Groups with international structures will have already been reviewing their group structure in the EU to assess whether it will be optimal for a post-Brexit environment. Clearly, this should encompass the customs and VAT implications and consideration of which group companies import or export and from where – read more here. However, it is also vital to review the funds flow around the group in terms of dividends, interest and royalties.
Where there are significant intra-group payments across borders, groups should pay close attention to the way withholding tax is currently mitigated and whether there is reliance on EU directives or UK membership of the EU to claim tax reliefs. You can check out the rates of withholding tax between the UK and EU member states using our online WHT tool but there are other issues when entities based in the USA are involved.
From 31 January 2020, the UK ceased to be part of the EU and this affects the operation of the UK-US double tax treaty.
US double tax treaties
US double tax treaties, under certain conditions, allow companies that invest in the US to qualify for reduced withholding tax rates on payments from US-based subsidiaries (e.g. interest on intra-group loans or US source royalties).
This benefit can be restricted under the limitation on benefits (LOB) clause in US tax treaties. This clause essentially tests the commercial substance of an arrangement or holding structure to assess whether the granting of treaty benefits is within the intended purposes of the treaty. In the case of groups that are listed outside of the US or the UK, are privately held by individuals who are resident outside the US or the UK or who invest into the US via non-US/UK based structures, they may seek to satisfy the criteria of the LOB clause through reliance on the “derivative benefits provision” in the LOBs that allows treaty benefits to a company resident in the other state (i.e. Luxembourg in the example below) if the two conditions below are met.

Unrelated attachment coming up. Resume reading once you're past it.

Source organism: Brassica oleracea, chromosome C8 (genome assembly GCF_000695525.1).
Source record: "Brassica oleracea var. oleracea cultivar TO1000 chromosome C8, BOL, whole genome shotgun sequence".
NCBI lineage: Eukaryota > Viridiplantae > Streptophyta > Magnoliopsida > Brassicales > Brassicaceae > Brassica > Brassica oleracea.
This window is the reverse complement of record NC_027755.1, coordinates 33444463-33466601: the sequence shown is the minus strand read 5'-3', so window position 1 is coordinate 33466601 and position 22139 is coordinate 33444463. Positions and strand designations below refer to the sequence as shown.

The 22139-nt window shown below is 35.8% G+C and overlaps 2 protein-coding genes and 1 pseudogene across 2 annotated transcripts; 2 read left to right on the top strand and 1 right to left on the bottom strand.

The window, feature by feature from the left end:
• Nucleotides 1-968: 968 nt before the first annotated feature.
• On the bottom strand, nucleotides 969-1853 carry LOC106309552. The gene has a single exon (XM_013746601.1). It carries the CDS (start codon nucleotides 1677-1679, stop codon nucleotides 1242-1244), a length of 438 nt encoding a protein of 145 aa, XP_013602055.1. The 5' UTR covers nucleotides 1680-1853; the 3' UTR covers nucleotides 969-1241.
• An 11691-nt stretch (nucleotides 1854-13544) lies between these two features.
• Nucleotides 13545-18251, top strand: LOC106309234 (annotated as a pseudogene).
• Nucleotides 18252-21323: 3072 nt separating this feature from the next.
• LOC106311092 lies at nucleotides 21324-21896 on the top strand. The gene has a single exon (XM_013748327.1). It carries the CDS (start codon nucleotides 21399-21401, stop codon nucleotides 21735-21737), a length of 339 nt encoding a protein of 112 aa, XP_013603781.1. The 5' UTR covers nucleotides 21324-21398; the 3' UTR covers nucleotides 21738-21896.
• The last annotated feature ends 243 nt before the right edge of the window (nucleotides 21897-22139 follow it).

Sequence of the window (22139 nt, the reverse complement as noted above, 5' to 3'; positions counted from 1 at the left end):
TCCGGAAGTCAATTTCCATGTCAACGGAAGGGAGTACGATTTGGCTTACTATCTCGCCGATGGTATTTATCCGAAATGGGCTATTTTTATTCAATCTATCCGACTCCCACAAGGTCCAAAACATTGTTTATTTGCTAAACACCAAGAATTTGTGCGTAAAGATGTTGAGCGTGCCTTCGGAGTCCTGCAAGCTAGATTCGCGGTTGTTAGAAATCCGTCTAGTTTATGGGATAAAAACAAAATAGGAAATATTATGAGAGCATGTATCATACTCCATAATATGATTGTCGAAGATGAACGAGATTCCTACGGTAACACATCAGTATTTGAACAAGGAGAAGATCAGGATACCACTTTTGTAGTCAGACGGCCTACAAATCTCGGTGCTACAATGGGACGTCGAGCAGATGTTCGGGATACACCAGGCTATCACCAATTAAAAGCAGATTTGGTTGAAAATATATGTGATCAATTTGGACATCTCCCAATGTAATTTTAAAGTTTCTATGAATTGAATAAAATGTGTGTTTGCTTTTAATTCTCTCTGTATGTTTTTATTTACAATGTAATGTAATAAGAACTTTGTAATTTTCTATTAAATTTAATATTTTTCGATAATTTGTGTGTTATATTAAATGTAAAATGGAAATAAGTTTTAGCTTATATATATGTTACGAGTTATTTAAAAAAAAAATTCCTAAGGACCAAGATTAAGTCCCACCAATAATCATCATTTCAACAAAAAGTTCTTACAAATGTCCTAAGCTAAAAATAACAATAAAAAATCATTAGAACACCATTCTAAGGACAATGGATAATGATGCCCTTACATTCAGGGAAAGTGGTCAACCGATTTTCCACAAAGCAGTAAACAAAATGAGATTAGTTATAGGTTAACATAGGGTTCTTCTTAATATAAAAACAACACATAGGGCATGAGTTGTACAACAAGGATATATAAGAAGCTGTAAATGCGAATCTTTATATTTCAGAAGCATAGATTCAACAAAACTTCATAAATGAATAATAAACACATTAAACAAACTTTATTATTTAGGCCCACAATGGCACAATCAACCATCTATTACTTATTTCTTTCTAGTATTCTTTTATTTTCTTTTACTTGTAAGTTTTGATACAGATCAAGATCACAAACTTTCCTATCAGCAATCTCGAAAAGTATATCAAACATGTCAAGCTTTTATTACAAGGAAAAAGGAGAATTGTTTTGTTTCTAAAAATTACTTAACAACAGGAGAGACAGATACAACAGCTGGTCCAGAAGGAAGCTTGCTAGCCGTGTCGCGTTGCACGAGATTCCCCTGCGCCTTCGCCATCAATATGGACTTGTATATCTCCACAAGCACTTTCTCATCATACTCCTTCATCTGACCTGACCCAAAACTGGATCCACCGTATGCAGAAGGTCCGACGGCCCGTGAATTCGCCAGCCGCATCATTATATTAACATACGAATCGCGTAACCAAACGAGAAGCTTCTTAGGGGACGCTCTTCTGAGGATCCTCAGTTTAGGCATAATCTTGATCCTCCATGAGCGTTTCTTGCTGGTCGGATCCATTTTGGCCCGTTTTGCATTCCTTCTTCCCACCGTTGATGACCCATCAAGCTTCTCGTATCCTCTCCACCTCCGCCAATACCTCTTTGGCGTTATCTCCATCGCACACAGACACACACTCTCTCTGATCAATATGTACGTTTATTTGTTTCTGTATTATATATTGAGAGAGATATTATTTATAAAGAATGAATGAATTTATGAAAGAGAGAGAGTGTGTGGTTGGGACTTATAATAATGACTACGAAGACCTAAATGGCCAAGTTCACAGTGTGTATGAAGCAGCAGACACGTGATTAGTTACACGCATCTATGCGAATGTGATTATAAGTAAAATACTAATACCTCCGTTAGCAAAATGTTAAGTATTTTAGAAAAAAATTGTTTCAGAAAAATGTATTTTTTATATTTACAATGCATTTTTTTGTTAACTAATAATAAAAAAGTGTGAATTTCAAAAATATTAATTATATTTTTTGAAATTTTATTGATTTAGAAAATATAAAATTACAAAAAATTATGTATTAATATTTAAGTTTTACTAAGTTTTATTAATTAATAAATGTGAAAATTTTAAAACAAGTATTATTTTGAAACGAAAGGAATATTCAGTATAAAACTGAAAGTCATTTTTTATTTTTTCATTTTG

The first condition includes a test that at least a certain proportion of the shares (for example, for example, 95% in the case of the Luxembourg/US treaty) of the company claiming the benefits are ultimately owned by seven or fewer persons that are residents of a different EU/EEA member state, or party to the North American Free Trade Agreement with which the other state (i.e. Luxembourg) has a comprehensive double tax treaty. Therefore, in the example below, the Luxembourg company (although it’s a shell company) previously may have met this test if it was ultimately owned by seven or fewer persons that are residents in the UK, and the UK has a comprehensive double tax treaty with the US.
The second condition is that less than half of the company’s gross income is paid (or accrued) to persons who are not "equivalent beneficiaries" as tax-deductible payments. For most group companies this is unlikely to be a difficult test to meet.
Under the withdrawal agreement and the Free Trade Agreement, UK groups have ceased to be resident in the EU or EEA. Therefore, if a UK group invests into the US through, for example a Luxembourg shell company structure as below, it will no longer get the benefits under the current US-Luxembourg double tax treaty. This may mean that withholding tax or a higher rate of withholding tax will apply to intra-group payments made from the US subsidiary to the group company in Luxembourg.
What should businesses do?
The US double tax treaties with other EU member states (including Ireland) will have a similar impact where group transactions are made through those member states. Therefore, any groups that have US subsidiaries and an EU-based financing or investment structure should review their arrangements to examine their future exposure to withholding tax.
As yet we have no indication as to whether, and if so how, either the US Government or the Government of impacted EU member states might seek to address this, for example by amending treaties such that the UK will continue to be regarded as an equivalent beneficiary. Therefore, groups will need to take great care over this issue for the foreseeable future.
For help and advice on international tax issues please contact Ross Robertson, Tim Ferris or Julia McCullagh.